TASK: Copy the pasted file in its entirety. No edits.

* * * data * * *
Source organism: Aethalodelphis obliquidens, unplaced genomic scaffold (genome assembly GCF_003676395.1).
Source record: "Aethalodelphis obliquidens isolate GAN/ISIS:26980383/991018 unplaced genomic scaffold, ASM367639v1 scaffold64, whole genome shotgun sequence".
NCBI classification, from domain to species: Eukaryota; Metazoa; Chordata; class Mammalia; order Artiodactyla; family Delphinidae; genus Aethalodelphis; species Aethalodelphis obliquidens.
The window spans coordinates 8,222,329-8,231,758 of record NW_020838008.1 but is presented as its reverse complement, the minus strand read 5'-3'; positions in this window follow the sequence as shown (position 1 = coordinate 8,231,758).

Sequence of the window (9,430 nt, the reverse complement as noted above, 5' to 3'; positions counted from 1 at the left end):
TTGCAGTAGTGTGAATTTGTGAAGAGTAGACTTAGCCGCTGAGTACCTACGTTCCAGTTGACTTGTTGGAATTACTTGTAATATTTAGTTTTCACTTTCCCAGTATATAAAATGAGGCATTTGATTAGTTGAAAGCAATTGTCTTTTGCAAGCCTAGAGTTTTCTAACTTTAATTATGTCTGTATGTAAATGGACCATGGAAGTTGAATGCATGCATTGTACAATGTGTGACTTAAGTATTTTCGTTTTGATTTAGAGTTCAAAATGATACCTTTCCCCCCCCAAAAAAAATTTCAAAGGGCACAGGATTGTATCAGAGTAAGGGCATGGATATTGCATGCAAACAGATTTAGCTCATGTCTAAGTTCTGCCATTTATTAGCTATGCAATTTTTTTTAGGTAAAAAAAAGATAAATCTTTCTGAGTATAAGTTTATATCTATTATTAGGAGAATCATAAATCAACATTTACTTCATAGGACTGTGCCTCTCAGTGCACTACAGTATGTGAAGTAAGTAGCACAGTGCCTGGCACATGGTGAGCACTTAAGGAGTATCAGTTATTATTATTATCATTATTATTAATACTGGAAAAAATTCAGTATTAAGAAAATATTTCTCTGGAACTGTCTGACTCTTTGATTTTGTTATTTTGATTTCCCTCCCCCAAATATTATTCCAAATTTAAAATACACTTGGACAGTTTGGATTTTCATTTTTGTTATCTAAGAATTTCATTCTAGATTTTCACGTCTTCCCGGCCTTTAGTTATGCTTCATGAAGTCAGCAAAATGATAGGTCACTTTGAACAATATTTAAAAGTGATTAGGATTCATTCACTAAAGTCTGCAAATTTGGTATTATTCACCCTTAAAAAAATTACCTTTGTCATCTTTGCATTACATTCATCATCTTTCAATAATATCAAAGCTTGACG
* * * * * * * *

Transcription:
Source organism: Aethalodelphis obliquidens, unplaced genomic scaffold (genome assembly GCF_003676395.1).
Source record: "Aethalodelphis obliquidens isolate GAN/ISIS:26980383/991018 unplaced genomic scaffold, ASM367639v1 scaffold64, whole genome shotgun sequence".
NCBI classification, from domain to species: Eukaryota; Metazoa; Chordata; class Mammalia; order Artiodactyla; family Delphinidae; genus Aethalodelphis; species Aethalodelphis obliquidens.
The window spans coordinates 8,222,329-8,231,758 of record NW_020838008.1 but is presented as its reverse complement, the minus strand read 5'-3'; positions in this window follow the sequence as shown (position 1 = coordinate 8,231,758).

Sequence of the window (9,430 nt, the reverse complement as noted above, 5' to 3'; positions counted from 1 at the left end):
TTGCAGTAGTGTGAATTTGTGAAGAGTAGACTTAGCCGCTGAGTACCTACGTTCCAGTTGACTTGTTGGAATTACTTGTAATATTTAGTTTTCACTTTCCCAGTATATAAAATGAGGCATTTGATTAGTTGAAAGCAATTGTCTTTTGCAAGCCTAGAGTTTTCTAACTTTAATTATGTCTGTATGTAAATGGACCATGGAAGTTGAATGCATGCATTGTACAATGTGTGACTTAAGTATTTTCGTTTTGATTTAGAGTTCAAAATGATACCTTTCCCCCCCCAAAAAAAATTTCAAAGGGCACAGGATTGTATCAGAGTAAGGGCATGGATATTGCATGCAAACAGATTTAGCTCATGTCTAAGTTCTGCCATTTATTAGCTATGCAATTTTTTTTAGGTAAAAAAAAGATAAATCTTTCTGAGTATAAGTTTATATCTATTATTAGGAGAATCATAAATCAACATTTACTTCATAGGACTGTGCCTCTCAGTGCACTACAGTATGTGAAGTAAGTAGCACAGTGCCTGGCACATGGTGAGCACTTAAGGAGTATCAGTTATTATTATTATCATTATTATTAATACTGGAAAAAATTCAGTATTAAGAAAATATTTCTCTGGAACTGTCTGACTCTTTGATTTTGTTATTTTGATTTCCCTCCCCCAAATATTATTCCAAATTTAAAATACACTTGGACAGTTTGGATTTTCATTTTTGTTATCTAAGAATTTCATTCTAGATTTTCACGTCTTCCCGGCCTTTAGTTATGCTTCATGAAGTCAGCAAAATGATAGGTCACTTTGAACAATATTTAAAAGTGATTAGGATTCATTCACTAAAGTCTGCAAATTTGGTATTATTCACCCTTAAAAAAATTACCTTTGTCATCTTTGCATTACATTCATCATCTTTCAATAATATCAAAGCTTGACG